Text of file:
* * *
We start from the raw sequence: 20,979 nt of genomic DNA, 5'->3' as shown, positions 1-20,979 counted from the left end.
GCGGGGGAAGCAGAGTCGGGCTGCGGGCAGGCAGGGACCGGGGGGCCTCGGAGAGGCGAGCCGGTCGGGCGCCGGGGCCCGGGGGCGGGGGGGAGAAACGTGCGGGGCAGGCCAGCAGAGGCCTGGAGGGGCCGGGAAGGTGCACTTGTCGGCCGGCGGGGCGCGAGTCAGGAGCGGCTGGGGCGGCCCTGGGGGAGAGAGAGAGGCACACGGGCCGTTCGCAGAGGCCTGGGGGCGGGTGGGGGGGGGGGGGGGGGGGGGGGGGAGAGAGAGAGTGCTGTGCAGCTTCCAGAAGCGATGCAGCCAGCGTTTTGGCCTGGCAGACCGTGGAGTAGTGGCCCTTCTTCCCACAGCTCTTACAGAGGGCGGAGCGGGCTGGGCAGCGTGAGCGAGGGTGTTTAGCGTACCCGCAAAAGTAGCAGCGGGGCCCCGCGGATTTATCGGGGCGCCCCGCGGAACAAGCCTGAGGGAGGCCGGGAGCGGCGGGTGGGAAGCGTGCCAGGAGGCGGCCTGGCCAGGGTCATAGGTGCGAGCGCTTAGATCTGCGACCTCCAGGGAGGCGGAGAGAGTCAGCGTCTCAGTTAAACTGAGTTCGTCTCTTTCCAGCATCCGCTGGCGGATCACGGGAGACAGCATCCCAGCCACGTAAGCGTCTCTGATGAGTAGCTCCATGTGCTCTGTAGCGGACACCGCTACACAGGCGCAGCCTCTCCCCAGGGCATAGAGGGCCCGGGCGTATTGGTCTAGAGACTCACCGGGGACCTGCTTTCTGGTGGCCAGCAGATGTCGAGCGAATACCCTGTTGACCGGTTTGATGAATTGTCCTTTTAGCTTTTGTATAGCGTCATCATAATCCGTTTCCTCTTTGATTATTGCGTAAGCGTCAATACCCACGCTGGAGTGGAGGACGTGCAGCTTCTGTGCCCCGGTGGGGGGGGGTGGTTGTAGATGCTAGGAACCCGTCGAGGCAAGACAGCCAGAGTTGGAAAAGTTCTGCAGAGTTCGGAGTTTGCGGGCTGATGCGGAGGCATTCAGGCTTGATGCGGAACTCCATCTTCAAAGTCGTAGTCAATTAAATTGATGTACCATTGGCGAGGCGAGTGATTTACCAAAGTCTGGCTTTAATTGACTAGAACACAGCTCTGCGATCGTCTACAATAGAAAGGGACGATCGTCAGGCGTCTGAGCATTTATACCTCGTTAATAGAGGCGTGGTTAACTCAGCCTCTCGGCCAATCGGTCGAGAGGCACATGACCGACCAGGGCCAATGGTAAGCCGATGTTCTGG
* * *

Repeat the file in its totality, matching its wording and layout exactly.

We start from the raw sequence: 20,979 nt of genomic DNA, 5'->3' as shown, positions 1-20,979 counted from the left end.
GCGGGGGAAGCAGAGTCGGGCTGCGGGCAGGCAGGGACCGGGGGGCCTCGGAGAGGCGAGCCGGTCGGGCGCCGGGGCCCGGGGGCGGGGGGGAGAAACGTGCGGGGCAGGCCAGCAGAGGCCTGGAGGGGCCGGGAAGGTGCACTTGTCGGCCGGCGGGGCGCGAGTCAGGAGCGGCTGGGGCGGCCCTGGGGGAGAGAGAGAGGCACACGGGCCGTTCGCAGAGGCCTGGGGGCGGGTGGGGGGGGGGGGGGGGGGGGGGGGGAGAGAGAGAGTGCTGTGCAGCTTCCAGAAGCGATGCAGCCAGCGTTTTGGCCTGGCAGACCGTGGAGTAGTGGCCCTTCTTCCCACAGCTCTTACAGAGGGCGGAGCGGGCTGGGCAGCGTGAGCGAGGGTGTTTAGCGTACCCGCAAAAGTAGCAGCGGGGCCCCGCGGATTTATCGGGGCGCCCCGCGGAACAAGCCTGAGGGAGGCCGGGAGCGGCGGGTGGGAAGCGTGCCAGGAGGCGGCCTGGCCAGGGTCATAGGTGCGAGCGCTTAGATCTGCGACCTCCAGGGAGGCGGAGAGAGTCAGCGTCTCAGTTAAACTGAGTTCGTCTCTTTCCAGCATCCGCTGGCGGATCACGGGAGACAGCATCCCAGCCACGTAAGCGTCTCTGATGAGTAGCTCCATGTGCTCTGTAGCGGACACCGCTACACAGGCGCAGCCTCTCCCCAGGGCATAGAGGGCCCGGGCGTATTGGTCTAGAGACTCACCGGGGACCTGCTTTCTGGTGGCCAGCAGATGTCGAGCGAATACCCTGTTGACCGGTTTGATGAATTGTCCTTTTAGCTTTTGTATAGCGTCATCATAATCCGTTTCCTCTTTGATTATTGCGTAAGCGTCAATACCCACGCTGGAGTGGAGGACGTGCAGCTTCTGTGCCCCGGTGGGGGGGGGTGGTTGTAGATGCTAGGAACCCGTCGAGGCAAGACAGCCAGAGTTGGAAAAGTTCTGCAGAGTTCGGAGTTTGCGGGCTGATGCGGAGGCATTCAGGCTTGATGCGGAACTCCATCTTCAAAGTCGTAGTCAATTAAATTGATGTACCATTGGCGAGGCGAGTGATTTACCAAAGTCTGGCTTTAATTGACTAGAACACAGCTCTGCGATCGTCTACAATAGAAAGGGACGATCGTCAGGCGTCTGAGCATTTATACCTCGTTAATAGAGGCGTGGTTAACTCAGCCTCTCGGCCAATCGGTCGAGAGGCACATGACCGACCAGGGCCAATGGTAAGCCGATGTTCTGG